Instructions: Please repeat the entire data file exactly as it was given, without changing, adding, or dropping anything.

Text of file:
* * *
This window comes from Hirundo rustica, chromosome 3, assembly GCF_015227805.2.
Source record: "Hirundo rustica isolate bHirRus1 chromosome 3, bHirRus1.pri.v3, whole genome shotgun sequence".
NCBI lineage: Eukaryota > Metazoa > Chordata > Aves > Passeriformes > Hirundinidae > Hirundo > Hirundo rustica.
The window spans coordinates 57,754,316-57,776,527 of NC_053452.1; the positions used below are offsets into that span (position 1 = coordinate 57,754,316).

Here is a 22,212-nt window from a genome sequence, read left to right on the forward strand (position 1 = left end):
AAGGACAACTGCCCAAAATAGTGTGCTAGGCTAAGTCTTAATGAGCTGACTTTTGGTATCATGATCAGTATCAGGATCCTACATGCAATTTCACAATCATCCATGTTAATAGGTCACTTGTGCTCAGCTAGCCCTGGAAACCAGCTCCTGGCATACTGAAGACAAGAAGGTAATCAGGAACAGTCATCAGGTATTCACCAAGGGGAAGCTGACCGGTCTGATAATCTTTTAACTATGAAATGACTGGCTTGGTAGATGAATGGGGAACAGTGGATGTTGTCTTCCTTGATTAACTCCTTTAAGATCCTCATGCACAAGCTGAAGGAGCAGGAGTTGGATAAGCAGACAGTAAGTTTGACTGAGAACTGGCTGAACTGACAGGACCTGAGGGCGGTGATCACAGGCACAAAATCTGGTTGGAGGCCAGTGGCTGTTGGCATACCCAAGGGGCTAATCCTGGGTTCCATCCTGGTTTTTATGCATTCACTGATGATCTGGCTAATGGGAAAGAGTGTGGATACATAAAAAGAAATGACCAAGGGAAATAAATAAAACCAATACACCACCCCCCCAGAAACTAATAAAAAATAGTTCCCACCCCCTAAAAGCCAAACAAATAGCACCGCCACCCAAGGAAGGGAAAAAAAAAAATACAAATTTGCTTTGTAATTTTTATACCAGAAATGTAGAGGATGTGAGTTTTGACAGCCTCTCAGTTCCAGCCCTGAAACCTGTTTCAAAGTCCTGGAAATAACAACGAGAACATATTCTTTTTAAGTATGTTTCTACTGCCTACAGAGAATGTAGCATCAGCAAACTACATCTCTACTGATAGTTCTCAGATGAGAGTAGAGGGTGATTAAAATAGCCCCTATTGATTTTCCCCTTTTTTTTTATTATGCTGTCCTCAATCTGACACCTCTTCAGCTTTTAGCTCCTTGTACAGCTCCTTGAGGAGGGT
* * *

This window comes from Hirundo rustica, chromosome 3, assembly GCF_015227805.2.
Source record: "Hirundo rustica isolate bHirRus1 chromosome 3, bHirRus1.pri.v3, whole genome shotgun sequence".
NCBI lineage: Eukaryota > Metazoa > Chordata > Aves > Passeriformes > Hirundinidae > Hirundo > Hirundo rustica.
The window spans coordinates 57,754,316-57,776,527 of NC_053452.1; the positions used below are offsets into that span (position 1 = coordinate 57,754,316).

Here is a 22,212-nt window from a genome sequence, read left to right on the forward strand (position 1 = left end):
AAGGACAACTGCCCAAAATAGTGTGCTAGGCTAAGTCTTAATGAGCTGACTTTTGGTATCATGATCAGTATCAGGATCCTACATGCAATTTCACAATCATCCATGTTAATAGGTCACTTGTGCTCAGCTAGCCCTGGAAACCAGCTCCTGGCATACTGAAGACAAGAAGGTAATCAGGAACAGTCATCAGGTATTCACCAAGGGGAAGCTGACCGGTCTGATAATCTTTTAACTATGAAATGACTGGCTTGGTAGATGAATGGGGAACAGTGGATGTTGTCTTCCTTGATTAACTCCTTTAAGATCCTCATGCACAAGCTGAAGGAGCAGGAGTTGGATAAGCAGACAGTAAGTTTGACTGAGAACTGGCTGAACTGACAGGACCTGAGGGCGGTGATCACAGGCACAAAATCTGGTTGGAGGCCAGTGGCTGTTGGCATACCCAAGGGGCTAATCCTGGGTTCCATCCTGGTTTTTATGCATTCACTGATGATCTGGCTAATGGGAAAGAGTGTGGATACATAAAAAGAAATGACCAAGGGAAATAAATAAAACCAATACACCACCCCCCCAGAAACTAATAAAAAATAGTTCCCACCCCCTAAAAGCCAAACAAATAGCACCGCCACCCAAGGAAGGGAAAAAAAAAAATACAAATTTGCTTTGTAATTTTTATACCAGAAATGTAGAGGATGTGAGTTTTGACAGCCTCTCAGTTCCAGCCCTGAAACCTGTTTCAAAGTCCTGGAAATAACAACGAGAACATATTCTTTTTAAGTATGTTTCTACTGCCTACAGAGAATGTAGCATCAGCAAACTACATCTCTACTGATAGTTCTCAGATGAGAGTAGAGGGTGATTAAAATAGCCCCTATTGATTTTCCCCTTTTTTTTTATTATGCTGTCCTCAATCTGACACCTCTTCAGCTTTTAGCTCCTTGTACAGCTCCTTGAGGAGGGT